deeper dignified dialogue

understanding is two way street

last year i was part of the denver faith & justice conference, a lovely event that included so many wonderful conversations. as part of the kick off, we set up the importance of cultivating dignified dialogue at the gathering. the people attending came from a wide variety of faith traditions, and  justice issues stir up a lot of strong feelings.  we used these guidelines for communication, and they seemed to set the stage for more safety & better listening.

here were the 5 guidelines for dignified dialogue:

1.  consider first:  ”that person is first and foremost a child of God, created in God’s image, worthy of dignity and respect”

2.  ask questions to clarify understanding instead of only make statements.

3.  stick with “i think” or “my opinion is” or “my interpretation is”  instead of making generalizations like “God says or God thinks” or “the Bible says”.

4.  remember that this is an opportunity to listen and learn not convince, give advice, or change anyone else.

5.  honor the time with brevity and give others a chance to finish their thought before sharing yours.

these are a start for sure, and were great for a 1 day conference where there wasn’t a ton of time to engage beyond just hearing each other and setting the table for understanding.  the question came up a few months later on how to dig deeper together, how to hold a space beyond just a limited conversation, and how to maintain dignified dialogue in more meaningful conversations together.  the textures could be so different.  sometimes, deeper isn’t possible because of safety issues. or the relationship isn’t strong enough to hack it.  or there’s just not time or desire to engage more intently.

but if there is a space for it, sometimes it helps to have some ideas of questions to further the conversation.

today, as part of this healing the divides week, i thought i’d just toss out a few.  i am sure you have some better ones to add, but maybe this is a start.  i can’t say it enough, though: we can’t go deeper with unsafe people. it just won’t work.  it doesn’t mean both parties need to be perfectly safe (we’re human and that’s an impossibility), but it does mean we need enough health in there to make it work.

of course, good reflective listening skills are always helpful (here’s what i hear you saying..), but there are also some other questions we might be able to ask to engage more deeply in some of these hard conversations where we have definite differences:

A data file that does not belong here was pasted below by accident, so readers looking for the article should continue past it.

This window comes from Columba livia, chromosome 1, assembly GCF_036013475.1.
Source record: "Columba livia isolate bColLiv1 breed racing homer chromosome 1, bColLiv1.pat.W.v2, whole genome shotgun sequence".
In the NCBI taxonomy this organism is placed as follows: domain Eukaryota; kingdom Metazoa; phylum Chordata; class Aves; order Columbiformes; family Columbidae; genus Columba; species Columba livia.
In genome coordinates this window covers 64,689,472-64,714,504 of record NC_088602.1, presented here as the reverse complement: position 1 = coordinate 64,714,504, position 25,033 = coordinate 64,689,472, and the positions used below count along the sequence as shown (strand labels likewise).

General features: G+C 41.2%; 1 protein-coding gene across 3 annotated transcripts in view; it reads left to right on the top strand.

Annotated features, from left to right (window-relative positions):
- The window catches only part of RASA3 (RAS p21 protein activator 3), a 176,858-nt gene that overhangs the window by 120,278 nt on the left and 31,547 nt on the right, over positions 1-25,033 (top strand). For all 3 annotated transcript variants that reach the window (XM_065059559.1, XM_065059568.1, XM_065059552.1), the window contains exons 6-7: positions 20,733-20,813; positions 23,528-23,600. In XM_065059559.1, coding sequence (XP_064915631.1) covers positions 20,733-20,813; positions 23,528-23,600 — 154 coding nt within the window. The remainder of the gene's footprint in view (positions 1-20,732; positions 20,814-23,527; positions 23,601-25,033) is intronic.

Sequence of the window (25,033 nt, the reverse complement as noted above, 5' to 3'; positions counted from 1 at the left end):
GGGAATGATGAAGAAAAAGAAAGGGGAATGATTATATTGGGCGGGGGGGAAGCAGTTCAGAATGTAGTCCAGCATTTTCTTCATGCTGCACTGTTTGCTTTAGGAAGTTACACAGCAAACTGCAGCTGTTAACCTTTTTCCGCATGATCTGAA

• what is your story? how did you get to where you are are today?  (the truth is that’s the best thing we’ve got, to hear each other’s real stories)
  • what are some of the primary things that influenced you to believe what you now believe?
  • how have some of your views changed over time?
  • what troubles you about where you have currently landed? what doubts do you have about your position or perspective?
  • what brings you the most peace? what parts feel most clear?
  • how have you wrestled with the scriptures about this?
  • what do you fear?  how has that influenced you?
  • what misperceptions do you think people might have about you or your views?
  • what have been some of the costs to your beliefs?  relationships, church, jobs, etc.?
  • how have you felt misunderstood?
  • what are ways i might be able to help you feel more understood? (bonus points for this one!) 

what other ones would you add?

God, help us hold a space for these respectful and deeper dialogues so we can learn from and better understand each other. 


if you’re just landing here, the other posts in this “healing the divides” series are:

last post tomorrow is a formation friday; haven’t had one of those in a while. it’s called “our inner pharisee”

Kathy Escobar

Kathy Escobar is dedicated to creating safe and brave spaces for transformation and healing in real life, online, and outside. She co-pastors at The Refuge, a hub for healing community, social action, and creative collaboration in North Denver, co-directs #communityheals, a non-profit organization dedicated to making spaces for transformation accessible for all, and is the author of Practicing: Changing Yourself to Change the World, Faith Shift: Finding Your Way Forward When Everything You Believe is Coming Apart and several other books.